Hundreds of Egyptian Police Dismissed as Troops Riot in Alexandria

Andrew McGregor

July 21, 2011

As protesters return to the streets of Cairo and other Egyptian cities to try to force an acceleration in the pace of post-revolutionary political reform, Egypt’s Interior Ministry has dismissed 669 police officers, including many senior officials, as part of an effort to reform a police force that has come to be associated with torture, extrajudicial activities and a culture of impunity.

Interior Minister Mansur al-Essawy

The July 13 announcement by recently appointed Interior Minister Mansur al-Essawy came as demonstrators continue to demand justice for the deaths of nearly 900 protesters in the January 25 popular uprising. The Minister assured viewers on state TV that 37 of the dismissed officers would face charges related to the killings (Ittihad al-Idha’ah wa’l-Tilifizyun al-Misri [Egyptian Radio and Television Union – ERTU], July 13). [1]

Former Finance Minister Yusuf Boutros Ghali, who reportedly has dual Egyptian-American citizenship, has apparently fled Egyptian corruption charges by fleeing to New York via the UK after the U.S. ambassador to the UK interceded repeatedly to prevent his arrest and deportation to Egypt (, July 18; Bikya Masr, July 18). Several other ministers have received acquittals on corruption charges, angering many Egyptians.

In the current tense environment, it takes little to spark major incidents. On July 17, a soldier of the Alexandria garrison was struck by a superior officer for refusing to go on night duty. A rumor spread quickly that the soldier had been beaten to death, followed by angry soldiers taking to the streets, burning their mattresses and vehicles before gathering to clash with their officers. Security officials defused the situation by convincing the troops that their colleague was alive and receiving medical treatment. According to the official medical report, the soldier had fainted after suffering an epileptic fit, though the officer involved was suspended pending investigation (Bikya Masr, July 18; Ahram Online, July 18).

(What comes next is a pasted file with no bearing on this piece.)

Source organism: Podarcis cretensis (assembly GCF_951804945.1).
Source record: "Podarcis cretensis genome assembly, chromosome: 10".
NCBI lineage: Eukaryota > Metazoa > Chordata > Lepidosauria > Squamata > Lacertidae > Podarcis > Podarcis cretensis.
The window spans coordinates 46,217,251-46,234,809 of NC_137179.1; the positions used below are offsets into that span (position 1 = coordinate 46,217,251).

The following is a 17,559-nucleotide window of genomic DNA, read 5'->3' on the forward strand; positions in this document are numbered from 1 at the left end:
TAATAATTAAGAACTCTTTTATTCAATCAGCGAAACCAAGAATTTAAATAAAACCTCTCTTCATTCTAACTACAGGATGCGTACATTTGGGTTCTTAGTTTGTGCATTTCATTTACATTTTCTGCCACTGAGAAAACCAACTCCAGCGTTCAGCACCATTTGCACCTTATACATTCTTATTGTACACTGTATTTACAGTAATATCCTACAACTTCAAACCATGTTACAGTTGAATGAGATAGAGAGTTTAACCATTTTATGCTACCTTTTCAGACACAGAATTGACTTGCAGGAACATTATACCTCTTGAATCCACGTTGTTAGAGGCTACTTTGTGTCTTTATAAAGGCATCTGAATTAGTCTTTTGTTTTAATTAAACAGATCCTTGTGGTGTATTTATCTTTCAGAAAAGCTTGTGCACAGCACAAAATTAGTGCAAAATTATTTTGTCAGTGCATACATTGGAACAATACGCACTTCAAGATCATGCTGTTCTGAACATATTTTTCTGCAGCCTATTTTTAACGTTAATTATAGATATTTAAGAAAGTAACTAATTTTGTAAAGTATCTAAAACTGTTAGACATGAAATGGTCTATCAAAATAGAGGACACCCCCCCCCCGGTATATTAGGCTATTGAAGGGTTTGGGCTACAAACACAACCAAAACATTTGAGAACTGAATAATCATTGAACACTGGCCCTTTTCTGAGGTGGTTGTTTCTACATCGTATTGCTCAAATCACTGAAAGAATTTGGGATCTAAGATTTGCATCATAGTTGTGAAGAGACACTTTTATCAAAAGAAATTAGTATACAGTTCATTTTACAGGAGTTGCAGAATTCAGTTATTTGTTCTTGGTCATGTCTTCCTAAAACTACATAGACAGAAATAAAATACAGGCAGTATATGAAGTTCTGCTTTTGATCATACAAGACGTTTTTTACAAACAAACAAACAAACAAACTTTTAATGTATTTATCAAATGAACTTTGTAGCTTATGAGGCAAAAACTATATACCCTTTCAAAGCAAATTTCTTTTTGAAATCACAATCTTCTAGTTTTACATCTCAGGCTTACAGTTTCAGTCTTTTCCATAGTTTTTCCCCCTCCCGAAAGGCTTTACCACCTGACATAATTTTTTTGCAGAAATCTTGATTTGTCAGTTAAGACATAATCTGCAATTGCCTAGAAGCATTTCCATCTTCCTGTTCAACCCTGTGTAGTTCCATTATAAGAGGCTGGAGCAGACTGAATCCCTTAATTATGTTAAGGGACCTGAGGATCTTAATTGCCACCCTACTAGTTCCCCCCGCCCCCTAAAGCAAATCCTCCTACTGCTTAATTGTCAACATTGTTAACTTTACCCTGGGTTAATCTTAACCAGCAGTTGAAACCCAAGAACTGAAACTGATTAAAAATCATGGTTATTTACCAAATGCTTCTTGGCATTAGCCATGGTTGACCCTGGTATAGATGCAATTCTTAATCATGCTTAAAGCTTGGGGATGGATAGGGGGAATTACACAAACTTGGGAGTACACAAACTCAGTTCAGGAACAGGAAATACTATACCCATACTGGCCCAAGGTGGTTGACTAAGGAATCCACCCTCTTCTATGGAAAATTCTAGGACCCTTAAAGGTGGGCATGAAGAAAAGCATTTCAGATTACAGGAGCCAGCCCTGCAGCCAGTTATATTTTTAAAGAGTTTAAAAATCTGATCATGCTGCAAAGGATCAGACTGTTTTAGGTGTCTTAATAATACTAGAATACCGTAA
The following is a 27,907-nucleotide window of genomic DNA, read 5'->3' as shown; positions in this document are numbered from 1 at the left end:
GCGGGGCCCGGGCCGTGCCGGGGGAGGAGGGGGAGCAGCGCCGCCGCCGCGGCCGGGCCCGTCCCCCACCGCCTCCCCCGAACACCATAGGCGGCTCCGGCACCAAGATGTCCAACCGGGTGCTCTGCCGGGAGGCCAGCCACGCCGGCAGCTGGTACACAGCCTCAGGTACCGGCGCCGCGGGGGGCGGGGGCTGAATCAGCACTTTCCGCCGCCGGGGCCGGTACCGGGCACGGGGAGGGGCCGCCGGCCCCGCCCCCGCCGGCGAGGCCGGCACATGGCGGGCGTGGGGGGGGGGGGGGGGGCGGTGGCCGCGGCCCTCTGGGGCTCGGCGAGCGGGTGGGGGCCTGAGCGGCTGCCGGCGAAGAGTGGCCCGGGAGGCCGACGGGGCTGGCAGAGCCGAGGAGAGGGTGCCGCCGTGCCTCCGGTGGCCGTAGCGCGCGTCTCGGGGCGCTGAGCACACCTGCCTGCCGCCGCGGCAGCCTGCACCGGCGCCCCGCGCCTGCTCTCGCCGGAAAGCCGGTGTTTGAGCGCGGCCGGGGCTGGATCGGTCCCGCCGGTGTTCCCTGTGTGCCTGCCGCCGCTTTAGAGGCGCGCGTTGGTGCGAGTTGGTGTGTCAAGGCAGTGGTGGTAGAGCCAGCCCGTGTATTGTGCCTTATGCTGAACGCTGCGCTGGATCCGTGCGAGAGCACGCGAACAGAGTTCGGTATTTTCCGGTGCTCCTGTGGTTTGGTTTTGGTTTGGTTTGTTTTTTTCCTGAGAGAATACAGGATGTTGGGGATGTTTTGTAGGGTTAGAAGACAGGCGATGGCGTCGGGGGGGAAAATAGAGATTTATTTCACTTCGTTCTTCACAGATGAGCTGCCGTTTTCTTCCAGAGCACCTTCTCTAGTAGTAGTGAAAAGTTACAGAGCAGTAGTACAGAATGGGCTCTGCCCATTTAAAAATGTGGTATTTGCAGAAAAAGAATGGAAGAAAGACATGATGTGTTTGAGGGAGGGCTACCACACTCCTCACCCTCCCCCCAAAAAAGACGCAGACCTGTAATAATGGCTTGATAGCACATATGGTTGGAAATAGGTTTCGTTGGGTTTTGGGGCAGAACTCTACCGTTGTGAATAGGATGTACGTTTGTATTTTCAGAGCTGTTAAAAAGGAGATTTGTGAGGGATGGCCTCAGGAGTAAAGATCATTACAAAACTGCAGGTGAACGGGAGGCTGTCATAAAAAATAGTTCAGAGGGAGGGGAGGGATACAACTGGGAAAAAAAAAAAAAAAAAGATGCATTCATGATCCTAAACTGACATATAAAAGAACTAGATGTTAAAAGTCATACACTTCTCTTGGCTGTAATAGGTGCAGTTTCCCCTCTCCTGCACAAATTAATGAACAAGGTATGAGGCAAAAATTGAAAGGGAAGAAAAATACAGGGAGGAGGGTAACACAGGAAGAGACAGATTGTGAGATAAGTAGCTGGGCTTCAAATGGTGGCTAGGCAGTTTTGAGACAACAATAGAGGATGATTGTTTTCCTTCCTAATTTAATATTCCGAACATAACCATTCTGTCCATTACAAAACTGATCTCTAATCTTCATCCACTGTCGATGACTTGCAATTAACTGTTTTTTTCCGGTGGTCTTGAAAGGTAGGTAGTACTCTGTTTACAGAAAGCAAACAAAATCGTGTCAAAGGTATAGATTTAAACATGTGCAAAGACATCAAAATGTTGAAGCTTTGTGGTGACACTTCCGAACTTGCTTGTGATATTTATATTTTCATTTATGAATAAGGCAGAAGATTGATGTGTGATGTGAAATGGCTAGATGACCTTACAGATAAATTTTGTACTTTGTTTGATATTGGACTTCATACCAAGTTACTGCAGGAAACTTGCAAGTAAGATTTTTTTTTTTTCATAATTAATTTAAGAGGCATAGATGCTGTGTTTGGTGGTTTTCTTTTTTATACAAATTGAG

While most eyes were focused on the events in Cairo’s Tahrir square during the late January revolution, some of the worst police violence occurred in Suez, where 29 people were killed and nearly 1,000 others injured in the early days of the uprising. Though seven police officers, including the former police directorate chief, were charged in connection with the shooting of peaceful demonstrators, their release on bail on July 4 initiated a new series of angry demonstrations in the city’s al-Arbaein square that quickly spread to Port Tawfik. With the trial adjourned until September, local residents will commence a symbolic “peoples’ trial” of the officers in al-Arbaein square. Presiding over the trial will be the deputy head of the Court of Cassation, Mahmoud al-Khodairy, a well-known critic of the Mubarak regime (Daily News Egypt, July 17).

Many police officers have never returned to work after the revolution, some fearing retribution from an angry public. Some other members of the security forces, however, appear to still have faith in the pre-revolutionary culture of immunity.  On July 15, some members of the military police attempted to bypass a queue for fuel at a filling station in Qalyubiya Governorate. They were told to return to the end of the queue, but instead returned several hours later and abducted the staff,  taking them to a military post where they were stripped and beaten all night (al-Masry al-Youm, July 18). Similar cases of police abuses continue to be reported across Egypt.


1. For the internal collapse of the Interior Ministry, see “Egypt’s Internal Security Service Collapses in a Storm of Charges and Revelations,” Terrorism Monitor, April 7, 2011.

This article was originally published in the July 21, 2011 issue of the Jamestown Foundation’s Terrorism Monitor.